British Prime Minister Boris Johnson said yesterday he was putting on hold further cuts in corporation tax and told voters he would pump the money into services such as health instead, addressing a central issue in the December 12 election.
“We are postponing further cuts in corporation tax,” Johnson told business leaders at a conference organised by Britain’s main business lobby, the CBI.
“This saves 6 billion pounds ($7.8 billion) that we can put into the priorities of the British people, including the NHS (National Health Service),” he said.
Britain had been due to cut its corporation tax rate to 17% next year, down from 19% now, which is already one of the lowest among the world’s big industrialised economies.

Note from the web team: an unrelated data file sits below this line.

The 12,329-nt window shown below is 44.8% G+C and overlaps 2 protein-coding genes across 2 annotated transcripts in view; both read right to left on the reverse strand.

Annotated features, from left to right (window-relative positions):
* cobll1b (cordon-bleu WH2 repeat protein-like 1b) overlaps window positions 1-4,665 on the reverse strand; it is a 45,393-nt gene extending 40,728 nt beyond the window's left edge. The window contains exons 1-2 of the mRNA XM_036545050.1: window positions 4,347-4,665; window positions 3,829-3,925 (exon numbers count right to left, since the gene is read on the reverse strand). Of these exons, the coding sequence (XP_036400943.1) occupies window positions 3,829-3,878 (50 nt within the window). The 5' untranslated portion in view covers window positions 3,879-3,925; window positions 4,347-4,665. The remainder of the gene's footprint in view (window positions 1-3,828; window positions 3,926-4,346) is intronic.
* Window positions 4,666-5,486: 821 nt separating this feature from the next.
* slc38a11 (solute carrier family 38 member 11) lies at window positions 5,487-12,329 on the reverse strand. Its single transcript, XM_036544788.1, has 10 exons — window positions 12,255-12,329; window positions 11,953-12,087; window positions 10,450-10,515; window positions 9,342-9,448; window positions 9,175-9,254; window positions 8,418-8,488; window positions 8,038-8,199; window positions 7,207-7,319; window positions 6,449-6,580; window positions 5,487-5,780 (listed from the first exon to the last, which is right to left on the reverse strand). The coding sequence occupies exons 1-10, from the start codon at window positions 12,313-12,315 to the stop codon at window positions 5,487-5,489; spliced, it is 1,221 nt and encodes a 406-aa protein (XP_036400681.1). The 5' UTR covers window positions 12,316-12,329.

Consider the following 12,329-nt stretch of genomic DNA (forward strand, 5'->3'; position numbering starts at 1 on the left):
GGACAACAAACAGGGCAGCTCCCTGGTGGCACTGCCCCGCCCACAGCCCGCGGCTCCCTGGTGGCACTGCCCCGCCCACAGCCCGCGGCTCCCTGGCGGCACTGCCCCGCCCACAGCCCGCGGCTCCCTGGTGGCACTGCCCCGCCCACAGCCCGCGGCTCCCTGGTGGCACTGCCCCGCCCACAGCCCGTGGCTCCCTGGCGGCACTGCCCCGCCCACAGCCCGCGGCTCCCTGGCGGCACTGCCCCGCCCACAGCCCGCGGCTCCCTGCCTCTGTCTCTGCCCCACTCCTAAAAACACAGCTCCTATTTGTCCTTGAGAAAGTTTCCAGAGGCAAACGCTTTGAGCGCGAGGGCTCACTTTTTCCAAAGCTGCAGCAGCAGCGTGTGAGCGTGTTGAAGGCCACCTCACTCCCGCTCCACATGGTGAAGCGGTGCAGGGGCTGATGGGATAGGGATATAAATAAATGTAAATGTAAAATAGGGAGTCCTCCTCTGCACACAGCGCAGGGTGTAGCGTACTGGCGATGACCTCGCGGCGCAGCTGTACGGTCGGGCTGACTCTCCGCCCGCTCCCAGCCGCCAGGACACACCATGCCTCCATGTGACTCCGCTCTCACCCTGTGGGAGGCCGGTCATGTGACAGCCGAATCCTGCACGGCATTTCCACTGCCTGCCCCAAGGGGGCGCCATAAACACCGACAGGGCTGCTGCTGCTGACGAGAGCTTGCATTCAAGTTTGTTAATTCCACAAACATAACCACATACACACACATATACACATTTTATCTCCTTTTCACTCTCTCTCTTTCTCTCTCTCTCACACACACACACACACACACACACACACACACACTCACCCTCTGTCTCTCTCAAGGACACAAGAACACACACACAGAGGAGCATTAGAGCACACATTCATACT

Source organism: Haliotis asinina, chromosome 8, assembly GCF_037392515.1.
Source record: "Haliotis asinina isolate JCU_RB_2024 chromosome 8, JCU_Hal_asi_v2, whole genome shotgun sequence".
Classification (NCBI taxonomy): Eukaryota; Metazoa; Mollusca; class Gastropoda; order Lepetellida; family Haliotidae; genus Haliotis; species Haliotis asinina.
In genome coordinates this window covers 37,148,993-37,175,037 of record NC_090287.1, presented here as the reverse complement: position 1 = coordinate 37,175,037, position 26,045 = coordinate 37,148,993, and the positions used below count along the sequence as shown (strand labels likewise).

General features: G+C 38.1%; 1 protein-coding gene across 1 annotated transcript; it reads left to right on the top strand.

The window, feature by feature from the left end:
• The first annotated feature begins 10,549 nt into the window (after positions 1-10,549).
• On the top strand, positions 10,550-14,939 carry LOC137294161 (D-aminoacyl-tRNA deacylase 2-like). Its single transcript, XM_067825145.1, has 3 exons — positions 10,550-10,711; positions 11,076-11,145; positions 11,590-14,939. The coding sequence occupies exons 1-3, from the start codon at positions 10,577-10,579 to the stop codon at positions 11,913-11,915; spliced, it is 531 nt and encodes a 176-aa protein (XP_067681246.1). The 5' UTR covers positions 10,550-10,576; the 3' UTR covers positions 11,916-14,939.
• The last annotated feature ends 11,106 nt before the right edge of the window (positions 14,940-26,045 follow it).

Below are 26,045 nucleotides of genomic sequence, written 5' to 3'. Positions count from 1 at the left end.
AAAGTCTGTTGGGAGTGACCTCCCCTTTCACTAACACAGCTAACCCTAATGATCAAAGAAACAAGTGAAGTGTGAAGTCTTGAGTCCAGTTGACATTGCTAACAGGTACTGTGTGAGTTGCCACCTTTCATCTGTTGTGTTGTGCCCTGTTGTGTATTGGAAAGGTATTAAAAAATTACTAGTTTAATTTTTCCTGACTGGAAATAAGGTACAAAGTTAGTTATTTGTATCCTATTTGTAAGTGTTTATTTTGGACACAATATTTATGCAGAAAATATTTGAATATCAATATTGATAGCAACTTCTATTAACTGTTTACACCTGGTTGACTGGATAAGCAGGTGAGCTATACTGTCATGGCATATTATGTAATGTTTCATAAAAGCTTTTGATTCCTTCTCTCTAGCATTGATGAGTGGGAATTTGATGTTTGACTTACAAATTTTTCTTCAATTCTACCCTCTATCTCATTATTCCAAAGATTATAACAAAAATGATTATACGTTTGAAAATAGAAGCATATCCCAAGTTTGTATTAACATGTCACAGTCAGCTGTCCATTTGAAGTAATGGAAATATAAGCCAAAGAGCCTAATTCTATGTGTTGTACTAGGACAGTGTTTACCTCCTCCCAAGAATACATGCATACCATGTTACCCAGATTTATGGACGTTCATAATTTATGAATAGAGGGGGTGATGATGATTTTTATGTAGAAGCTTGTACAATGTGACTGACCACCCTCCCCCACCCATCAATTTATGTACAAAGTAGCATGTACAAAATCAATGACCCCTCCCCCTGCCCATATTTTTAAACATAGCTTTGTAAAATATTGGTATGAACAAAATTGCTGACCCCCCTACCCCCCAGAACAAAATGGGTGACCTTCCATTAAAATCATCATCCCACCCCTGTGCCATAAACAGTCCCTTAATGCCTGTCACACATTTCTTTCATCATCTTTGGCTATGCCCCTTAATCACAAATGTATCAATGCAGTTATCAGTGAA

Johnson has faced questions about how he would pay for the extra public spending that he has promised, without ramping up borrowing sharply.
In September, his finance minister Sajid Javid announced the biggest increase in day-to-day spending in 15 years in what was widely seen as an attempt to counter the spending promises of the left-wing opposition Labour Party.
Johnson’s announcement received a cautious welcome from the head of the CBI.
“Postponing further cuts to corporation tax to invest in public services could work for the country if it is backed by further efforts to the costs of doing business and promote growth,” Carolyn Fairbairn said in a statement.
Before yesterday’s announcement, the Conservatives had been arguing that corporation tax cuts could lead to more government income.
Turning to Brexit, the Conservative leader told the conference that while big business did not want the UK to leave the EU, his withdrawal deal would provide the certainty “that you want now and have wanted for some time”.